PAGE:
3. Trent, please consider carefully which words you choose to use when talking about those who are developmentally different that yourself. I doubt that it was intentional, but “plight” isn’t a word I want associated with my 2 challenged sons. We also don’t “suffer” and don’t need pity, although compassion is a good thing. Just food for though.

    Working with people with differing abilities can be an amazing experience, and can change your whole outlook on the world. I would encourage it for anyone, especially young people, who are becoming more and more focused only on themselves.

  4. Trent gives some good ideas here. I have two other suggestions that have really helped me.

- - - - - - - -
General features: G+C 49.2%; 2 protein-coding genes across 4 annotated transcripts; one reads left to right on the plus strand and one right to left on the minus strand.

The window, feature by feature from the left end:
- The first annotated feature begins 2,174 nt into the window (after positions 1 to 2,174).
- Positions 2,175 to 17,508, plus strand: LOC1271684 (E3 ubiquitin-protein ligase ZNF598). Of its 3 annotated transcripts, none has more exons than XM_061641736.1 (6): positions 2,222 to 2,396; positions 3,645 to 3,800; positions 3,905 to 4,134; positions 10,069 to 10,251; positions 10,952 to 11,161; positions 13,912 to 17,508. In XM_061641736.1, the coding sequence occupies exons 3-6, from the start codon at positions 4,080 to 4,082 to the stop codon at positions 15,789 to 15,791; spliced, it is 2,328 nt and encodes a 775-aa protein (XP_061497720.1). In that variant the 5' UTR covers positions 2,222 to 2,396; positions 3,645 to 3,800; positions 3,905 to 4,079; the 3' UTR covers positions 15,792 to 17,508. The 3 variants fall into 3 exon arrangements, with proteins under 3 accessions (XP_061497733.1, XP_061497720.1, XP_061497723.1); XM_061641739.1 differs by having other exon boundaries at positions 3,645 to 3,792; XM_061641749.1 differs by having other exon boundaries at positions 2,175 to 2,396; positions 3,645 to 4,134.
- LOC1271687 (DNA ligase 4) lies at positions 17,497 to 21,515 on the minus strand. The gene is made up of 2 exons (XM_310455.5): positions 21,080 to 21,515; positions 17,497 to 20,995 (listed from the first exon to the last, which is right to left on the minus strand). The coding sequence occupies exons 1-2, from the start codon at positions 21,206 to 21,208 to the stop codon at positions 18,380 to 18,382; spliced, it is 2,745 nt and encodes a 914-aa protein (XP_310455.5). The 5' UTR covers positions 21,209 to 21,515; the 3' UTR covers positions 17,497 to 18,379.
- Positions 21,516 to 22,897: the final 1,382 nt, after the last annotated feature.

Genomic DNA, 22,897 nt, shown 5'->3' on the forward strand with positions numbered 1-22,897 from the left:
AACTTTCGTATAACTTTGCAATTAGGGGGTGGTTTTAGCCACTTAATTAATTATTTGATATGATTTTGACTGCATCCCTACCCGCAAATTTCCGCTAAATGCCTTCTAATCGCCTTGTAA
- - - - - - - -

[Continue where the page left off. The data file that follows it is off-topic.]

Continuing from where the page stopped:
1. Experience art – Visit a museum or gallery, enjoy music, or try out something else that interests you. Many cities have free or low-cost ways to do this. My city has an outdoor sculpture park you can visit for free.

    2. Travel – This is not an option for everyone, of course. But travel to a foreign country (especially one that is less ‘well-off’ than the country you live in) can really make you feel thankful for everything you have.

  5. I would encourage EVERYBODY to go to the Dr. if they are feeling this way. You may be unable to find that thing that “lights your fire” because you have other issues going on. I thought this way for too long (no, I’m not depressed, I’m a happy person, just a little unfocused), until I went to the Dr. and got diagnosed as bi-polar. Things made sense all of a sudden, and as soon as I started taking medication, I found out that there were things out there that I was interested, and worth really working for. If people are worried about funding medication, there is a program called “Bridges to Access” that provides medication to lower income individuals at no cost.